James (Rocky) L. Johnson, a former senior vice-president, was named president and chief operating officer in 1986. That same year, GTE acquired Airfone Inc., a telephone service provider for commercial aircraft and railroads, and Rotaflex plc, a United Kingdom-based manufacturer of lighting fixtures. Beginning in 1986 GTE spun off several operations to form joint ventures. In 1986 GTE Sprint and United Telecommunication’s long-distance subsidiary, U.S. Telecom, agreed to merge and form US Sprint Communications Company, with each parent retaining a 50 percent interest in the new firm. That same year, GTE transferred its international transmission, overseas central office switching, and business systems operations to a joint venture with Siemens AG of Germany, which took 80 percent ownership of the new firm. The following year, GTE transferred its business systems operations in the United States to a new joint venture, Fujitsu GTE Business Systems, Inc., formed with Fujitsu Limited, which retained 80 percent ownership. Johnson succeeded Brophy as chairman and chief executive officer in 1987 and then relinquished his president’s title the following year to Charles R. Lee, a former senior vice-president. Johnson continued to streamline and consolidate operations, organizing telephone companies around a single national organization headquartered in the Dallas, Texas, area. In 1988 GTE divested its consumer communications products unit as part of a telecommunications strategy to place increasing emphasis on the services sector. The following year GTE sold the majority of its interest in US Sprint to United Telecommunications and its interest in Fujitsu GTE Business Systems to Fujitsu. In 1989 GTE and AT&T formed the joint venture company AG Communication Systems Corporation, designed to bring advanced digital technology to GTE’s switching systems. GTE retained 51 percent control over the joint venture, with AT&T pledging to take complete control of the new firm in 15 years.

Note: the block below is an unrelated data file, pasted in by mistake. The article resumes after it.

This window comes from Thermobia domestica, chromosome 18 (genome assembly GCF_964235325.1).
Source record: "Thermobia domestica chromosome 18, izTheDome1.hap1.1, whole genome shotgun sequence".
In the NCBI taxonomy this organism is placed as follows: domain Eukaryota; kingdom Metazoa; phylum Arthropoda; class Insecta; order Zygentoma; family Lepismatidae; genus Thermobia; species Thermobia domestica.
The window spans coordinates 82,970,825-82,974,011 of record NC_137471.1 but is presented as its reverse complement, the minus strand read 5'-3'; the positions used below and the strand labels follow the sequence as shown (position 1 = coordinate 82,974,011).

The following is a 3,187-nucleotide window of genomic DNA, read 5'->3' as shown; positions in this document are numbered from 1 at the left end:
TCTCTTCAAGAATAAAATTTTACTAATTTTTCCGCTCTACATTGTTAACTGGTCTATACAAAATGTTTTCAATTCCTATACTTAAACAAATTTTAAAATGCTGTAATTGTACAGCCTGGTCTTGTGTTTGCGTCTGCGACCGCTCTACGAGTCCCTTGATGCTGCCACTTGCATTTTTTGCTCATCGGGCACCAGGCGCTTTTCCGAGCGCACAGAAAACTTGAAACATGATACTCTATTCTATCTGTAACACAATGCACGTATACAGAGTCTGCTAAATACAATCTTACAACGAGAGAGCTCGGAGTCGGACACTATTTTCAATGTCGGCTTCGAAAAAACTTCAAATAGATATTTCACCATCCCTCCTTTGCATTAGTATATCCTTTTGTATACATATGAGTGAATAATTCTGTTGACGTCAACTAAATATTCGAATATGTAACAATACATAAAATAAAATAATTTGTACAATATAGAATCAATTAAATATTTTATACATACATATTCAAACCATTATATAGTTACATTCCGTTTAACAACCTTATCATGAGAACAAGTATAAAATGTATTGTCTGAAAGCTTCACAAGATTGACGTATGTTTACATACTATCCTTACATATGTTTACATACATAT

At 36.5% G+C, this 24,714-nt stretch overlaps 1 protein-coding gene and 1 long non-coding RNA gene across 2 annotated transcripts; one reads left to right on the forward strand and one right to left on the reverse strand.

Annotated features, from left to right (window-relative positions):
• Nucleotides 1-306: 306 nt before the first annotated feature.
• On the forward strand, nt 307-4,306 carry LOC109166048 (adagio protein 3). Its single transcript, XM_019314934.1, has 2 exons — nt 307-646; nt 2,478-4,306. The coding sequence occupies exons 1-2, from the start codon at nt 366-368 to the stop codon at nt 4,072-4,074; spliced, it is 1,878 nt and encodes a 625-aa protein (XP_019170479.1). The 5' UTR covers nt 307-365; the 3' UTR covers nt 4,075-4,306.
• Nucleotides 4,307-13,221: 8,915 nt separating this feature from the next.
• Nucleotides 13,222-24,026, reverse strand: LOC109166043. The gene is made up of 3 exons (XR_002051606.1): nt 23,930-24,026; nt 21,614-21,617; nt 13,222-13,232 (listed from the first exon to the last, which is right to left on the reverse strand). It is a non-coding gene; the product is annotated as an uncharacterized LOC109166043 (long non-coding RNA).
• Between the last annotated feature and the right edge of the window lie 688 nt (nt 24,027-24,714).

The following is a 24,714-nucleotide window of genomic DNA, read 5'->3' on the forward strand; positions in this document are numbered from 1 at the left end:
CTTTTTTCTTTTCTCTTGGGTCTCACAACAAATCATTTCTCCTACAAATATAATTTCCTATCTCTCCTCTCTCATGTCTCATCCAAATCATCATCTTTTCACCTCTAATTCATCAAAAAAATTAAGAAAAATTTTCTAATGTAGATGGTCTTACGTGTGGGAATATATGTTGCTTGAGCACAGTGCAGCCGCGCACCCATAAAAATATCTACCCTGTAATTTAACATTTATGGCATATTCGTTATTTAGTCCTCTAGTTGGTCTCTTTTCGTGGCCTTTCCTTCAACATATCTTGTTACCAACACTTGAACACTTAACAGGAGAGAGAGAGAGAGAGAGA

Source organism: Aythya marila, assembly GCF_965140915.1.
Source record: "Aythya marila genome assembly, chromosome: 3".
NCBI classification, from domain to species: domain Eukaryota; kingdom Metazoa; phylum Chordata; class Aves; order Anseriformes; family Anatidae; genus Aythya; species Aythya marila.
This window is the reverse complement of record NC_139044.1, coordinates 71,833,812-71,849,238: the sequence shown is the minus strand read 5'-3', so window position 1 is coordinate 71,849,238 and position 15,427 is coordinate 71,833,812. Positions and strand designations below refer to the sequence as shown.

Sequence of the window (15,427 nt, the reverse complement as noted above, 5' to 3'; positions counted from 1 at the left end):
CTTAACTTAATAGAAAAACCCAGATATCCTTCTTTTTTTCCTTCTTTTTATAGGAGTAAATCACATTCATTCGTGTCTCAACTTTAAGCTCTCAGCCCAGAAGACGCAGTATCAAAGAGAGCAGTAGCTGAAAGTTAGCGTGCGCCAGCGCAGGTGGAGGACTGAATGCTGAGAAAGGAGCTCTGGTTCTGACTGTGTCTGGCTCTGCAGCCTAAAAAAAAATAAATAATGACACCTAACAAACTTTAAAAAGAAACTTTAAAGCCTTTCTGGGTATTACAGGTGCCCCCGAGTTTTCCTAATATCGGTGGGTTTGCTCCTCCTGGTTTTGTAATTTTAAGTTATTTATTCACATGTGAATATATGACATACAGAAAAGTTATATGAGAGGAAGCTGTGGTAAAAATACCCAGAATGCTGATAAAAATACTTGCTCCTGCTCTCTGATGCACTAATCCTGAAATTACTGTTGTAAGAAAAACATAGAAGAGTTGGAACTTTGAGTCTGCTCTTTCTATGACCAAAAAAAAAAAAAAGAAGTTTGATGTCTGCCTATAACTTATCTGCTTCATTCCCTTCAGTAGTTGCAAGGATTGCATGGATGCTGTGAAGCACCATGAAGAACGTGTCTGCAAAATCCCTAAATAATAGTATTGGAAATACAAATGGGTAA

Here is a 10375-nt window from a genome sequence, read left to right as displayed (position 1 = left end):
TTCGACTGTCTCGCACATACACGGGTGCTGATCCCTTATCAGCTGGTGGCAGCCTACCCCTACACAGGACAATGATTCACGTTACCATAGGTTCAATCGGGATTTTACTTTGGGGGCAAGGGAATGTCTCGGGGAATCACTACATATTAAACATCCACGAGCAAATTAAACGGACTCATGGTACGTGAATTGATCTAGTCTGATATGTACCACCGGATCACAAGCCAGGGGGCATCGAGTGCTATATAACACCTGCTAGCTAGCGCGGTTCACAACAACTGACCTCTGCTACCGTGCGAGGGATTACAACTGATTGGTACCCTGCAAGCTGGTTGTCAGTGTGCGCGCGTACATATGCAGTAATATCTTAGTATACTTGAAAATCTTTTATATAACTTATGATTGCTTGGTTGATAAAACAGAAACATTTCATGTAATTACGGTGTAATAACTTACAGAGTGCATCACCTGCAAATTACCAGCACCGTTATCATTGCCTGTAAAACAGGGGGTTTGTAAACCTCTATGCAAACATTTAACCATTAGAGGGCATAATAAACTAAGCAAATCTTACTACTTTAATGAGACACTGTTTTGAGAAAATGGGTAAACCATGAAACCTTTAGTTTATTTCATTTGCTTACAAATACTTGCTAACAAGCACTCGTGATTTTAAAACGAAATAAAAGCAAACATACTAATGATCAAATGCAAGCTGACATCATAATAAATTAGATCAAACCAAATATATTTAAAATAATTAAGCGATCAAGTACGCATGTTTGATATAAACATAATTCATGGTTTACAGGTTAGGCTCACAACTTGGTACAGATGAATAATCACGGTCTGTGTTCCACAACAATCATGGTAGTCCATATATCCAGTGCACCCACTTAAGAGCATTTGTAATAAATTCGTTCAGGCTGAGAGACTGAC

With an increasing emphasis on telecommunications, in 1989 GTE launched a program to become the first cellular provider offering nationwide service and introduced the nation’s first rural service area, providing cellular service on the Hawaiian island of Kauai. The following year GTE acquired the Providence Journal Company’s cellular properties in five southern states for $710 million and became the second largest cellular-service provider in the United States. In 1990 GTE reorganized its activities around three business groups: telecommunications products and services, telephone operations, and electrical products. That same year, GTE and Contel Corporation announced merger plans that would strengthen GTE’s telecommunications and telephone sectors. Following action or review by more than 20 governmental bodies, in March 1991 the merger of GTE and Contel was approved. Johnson and Lee maintained their positions as chairman and president, respectively, while Contel’s Chairman Charles Wohlstetter became vice-chairman of GTE. Contel’s former president, Donald Weber, agreed to remain with the company during a six-month transition period, before leaving the merged company. Contel Corporation’s earliest predecessor, Telephone Communications Corporation, was founded by Charles Wohlstetter. After working as a Wall Street runner in the 1920s and as a Hollywood screenwriter in the 1930s, Wohlstetter returned to Wall Street in the 1940s and became a financier. In 1960 he made what he would later call a bad investment in an Alaskan oil company that would become the impetus for Contel. To help turn that investment around, Wohlstetter recruited the services of Jack Maguire and Phillip Lucier from a telephone supply company and then raised $1.5 million to form a holding company, Telephone Communications Corporation. Wohlstetter was named chairman of the new corporation, Lucier was named president, and Maguire was named vice-president. Some 30 years later, Wohlstetter’s $1.5 million investment had grown into a company that had acquired and consolidated more than 750 smaller companies with total corporate assets hovering around $6 billion.